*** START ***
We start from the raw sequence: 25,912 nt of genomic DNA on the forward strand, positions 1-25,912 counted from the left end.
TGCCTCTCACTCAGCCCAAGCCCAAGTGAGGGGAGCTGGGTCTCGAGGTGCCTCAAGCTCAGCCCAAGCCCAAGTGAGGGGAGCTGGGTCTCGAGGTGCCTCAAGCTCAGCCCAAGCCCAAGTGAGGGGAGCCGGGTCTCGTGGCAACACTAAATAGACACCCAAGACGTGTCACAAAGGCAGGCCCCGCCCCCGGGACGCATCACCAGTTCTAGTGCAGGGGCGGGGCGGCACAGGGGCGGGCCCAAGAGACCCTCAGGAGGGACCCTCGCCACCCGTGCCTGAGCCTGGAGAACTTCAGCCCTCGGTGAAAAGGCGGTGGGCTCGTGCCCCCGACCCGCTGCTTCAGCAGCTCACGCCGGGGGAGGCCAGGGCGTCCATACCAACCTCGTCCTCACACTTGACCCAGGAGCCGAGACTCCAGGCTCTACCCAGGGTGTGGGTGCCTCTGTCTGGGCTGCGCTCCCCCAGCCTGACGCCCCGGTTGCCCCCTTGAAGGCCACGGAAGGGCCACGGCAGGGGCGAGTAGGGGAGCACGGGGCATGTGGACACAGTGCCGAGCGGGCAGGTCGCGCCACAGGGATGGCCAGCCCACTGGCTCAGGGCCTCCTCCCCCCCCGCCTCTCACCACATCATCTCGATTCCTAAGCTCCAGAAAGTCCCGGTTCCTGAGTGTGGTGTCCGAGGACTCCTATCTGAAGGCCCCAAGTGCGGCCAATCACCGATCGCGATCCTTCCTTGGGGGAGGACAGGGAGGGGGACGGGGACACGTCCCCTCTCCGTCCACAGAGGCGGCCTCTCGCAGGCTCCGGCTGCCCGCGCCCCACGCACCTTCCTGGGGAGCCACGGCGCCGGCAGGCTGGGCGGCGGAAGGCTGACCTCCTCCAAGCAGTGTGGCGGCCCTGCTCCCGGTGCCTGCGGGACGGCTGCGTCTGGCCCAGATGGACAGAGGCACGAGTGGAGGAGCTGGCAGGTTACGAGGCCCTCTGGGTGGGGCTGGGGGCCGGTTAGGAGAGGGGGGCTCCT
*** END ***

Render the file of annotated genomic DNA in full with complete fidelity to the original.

We start from the raw sequence: 25,912 nt of genomic DNA on the forward strand, positions 1-25,912 counted from the left end.
TGCCTCTCACTCAGCCCAAGCCCAAGTGAGGGGAGCTGGGTCTCGAGGTGCCTCAAGCTCAGCCCAAGCCCAAGTGAGGGGAGCTGGGTCTCGAGGTGCCTCAAGCTCAGCCCAAGCCCAAGTGAGGGGAGCCGGGTCTCGTGGCAACACTAAATAGACACCCAAGACGTGTCACAAAGGCAGGCCCCGCCCCCGGGACGCATCACCAGTTCTAGTGCAGGGGCGGGGCGGCACAGGGGCGGGCCCAAGAGACCCTCAGGAGGGACCCTCGCCACCCGTGCCTGAGCCTGGAGAACTTCAGCCCTCGGTGAAAAGGCGGTGGGCTCGTGCCCCCGACCCGCTGCTTCAGCAGCTCACGCCGGGGGAGGCCAGGGCGTCCATACCAACCTCGTCCTCACACTTGACCCAGGAGCCGAGACTCCAGGCTCTACCCAGGGTGTGGGTGCCTCTGTCTGGGCTGCGCTCCCCCAGCCTGACGCCCCGGTTGCCCCCTTGAAGGCCACGGAAGGGCCACGGCAGGGGCGAGTAGGGGAGCACGGGGCATGTGGACACAGTGCCGAGCGGGCAGGTCGCGCCACAGGGATGGCCAGCCCACTGGCTCAGGGCCTCCTCCCCCCCCGCCTCTCACCACATCATCTCGATTCCTAAGCTCCAGAAAGTCCCGGTTCCTGAGTGTGGTGTCCGAGGACTCCTATCTGAAGGCCCCAAGTGCGGCCAATCACCGATCGCGATCCTTCCTTGGGGGAGGACAGGGAGGGGGACGGGGACACGTCCCCTCTCCGTCCACAGAGGCGGCCTCTCGCAGGCTCCGGCTGCCCGCGCCCCACGCACCTTCCTGGGGAGCCACGGCGCCGGCAGGCTGGGCGGCGGAAGGCTGACCTCCTCCAAGCAGTGTGGCGGCCCTGCTCCCGGTGCCTGCGGGACGGCTGCGTCTGGCCCAGATGGACAGAGGCACGAGTGGAGGAGCTGGCAGGTTACGAGGCCCTCTGGGTGGGGCTGGGGGCCGGTTAGGAGAGGGGGGCTCCT